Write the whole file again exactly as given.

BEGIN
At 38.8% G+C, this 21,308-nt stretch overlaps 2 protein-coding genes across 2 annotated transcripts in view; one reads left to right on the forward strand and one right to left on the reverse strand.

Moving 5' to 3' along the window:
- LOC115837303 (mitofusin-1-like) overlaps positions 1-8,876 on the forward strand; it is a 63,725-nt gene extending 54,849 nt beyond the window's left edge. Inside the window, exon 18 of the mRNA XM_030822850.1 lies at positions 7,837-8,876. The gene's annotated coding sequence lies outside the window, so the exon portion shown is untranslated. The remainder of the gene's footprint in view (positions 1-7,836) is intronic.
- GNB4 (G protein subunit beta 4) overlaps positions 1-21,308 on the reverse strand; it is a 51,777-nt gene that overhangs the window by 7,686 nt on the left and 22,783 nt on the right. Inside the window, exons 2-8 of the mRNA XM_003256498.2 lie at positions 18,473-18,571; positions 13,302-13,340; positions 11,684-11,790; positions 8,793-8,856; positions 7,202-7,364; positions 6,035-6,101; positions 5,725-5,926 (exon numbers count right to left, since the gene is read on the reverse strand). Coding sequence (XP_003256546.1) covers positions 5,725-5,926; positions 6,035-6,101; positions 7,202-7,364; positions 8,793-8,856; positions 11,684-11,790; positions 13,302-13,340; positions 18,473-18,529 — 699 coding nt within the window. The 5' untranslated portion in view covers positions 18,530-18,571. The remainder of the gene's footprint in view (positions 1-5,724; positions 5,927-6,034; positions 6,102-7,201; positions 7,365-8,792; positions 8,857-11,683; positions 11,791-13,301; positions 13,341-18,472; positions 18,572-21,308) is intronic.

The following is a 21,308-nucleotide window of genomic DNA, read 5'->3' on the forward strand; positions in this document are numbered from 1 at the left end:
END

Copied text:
At 38.8% G+C, this 21,308-nt stretch overlaps 2 protein-coding genes across 2 annotated transcripts in view; one reads left to right on the forward strand and one right to left on the reverse strand.

Moving 5' to 3' along the window:
- LOC115837303 (mitofusin-1-like) overlaps positions 1-8,876 on the forward strand; it is a 63,725-nt gene extending 54,849 nt beyond the window's left edge. Inside the window, exon 18 of the mRNA XM_030822850.1 lies at positions 7,837-8,876. The gene's annotated coding sequence lies outside the window, so the exon portion shown is untranslated. The remainder of the gene's footprint in view (positions 1-7,836) is intronic.
- GNB4 (G protein subunit beta 4) overlaps positions 1-21,308 on the reverse strand; it is a 51,777-nt gene that overhangs the window by 7,686 nt on the left and 22,783 nt on the right. Inside the window, exons 2-8 of the mRNA XM_003256498.2 lie at positions 18,473-18,571; positions 13,302-13,340; positions 11,684-11,790; positions 8,793-8,856; positions 7,202-7,364; positions 6,035-6,101; positions 5,725-5,926 (exon numbers count right to left, since the gene is read on the reverse strand). Coding sequence (XP_003256546.1) covers positions 5,725-5,926; positions 6,035-6,101; positions 7,202-7,364; positions 8,793-8,856; positions 11,684-11,790; positions 13,302-13,340; positions 18,473-18,529 — 699 coding nt within the window. The 5' untranslated portion in view covers positions 18,530-18,571. The remainder of the gene's footprint in view (positions 1-5,724; positions 5,927-6,034; positions 6,102-7,201; positions 7,365-8,792; positions 8,857-11,683; positions 11,791-13,301; positions 13,341-18,472; positions 18,572-21,308) is intronic.

The following is a 21,308-nucleotide window of genomic DNA, read 5'->3' on the forward strand; positions in this document are numbered from 1 at the left end: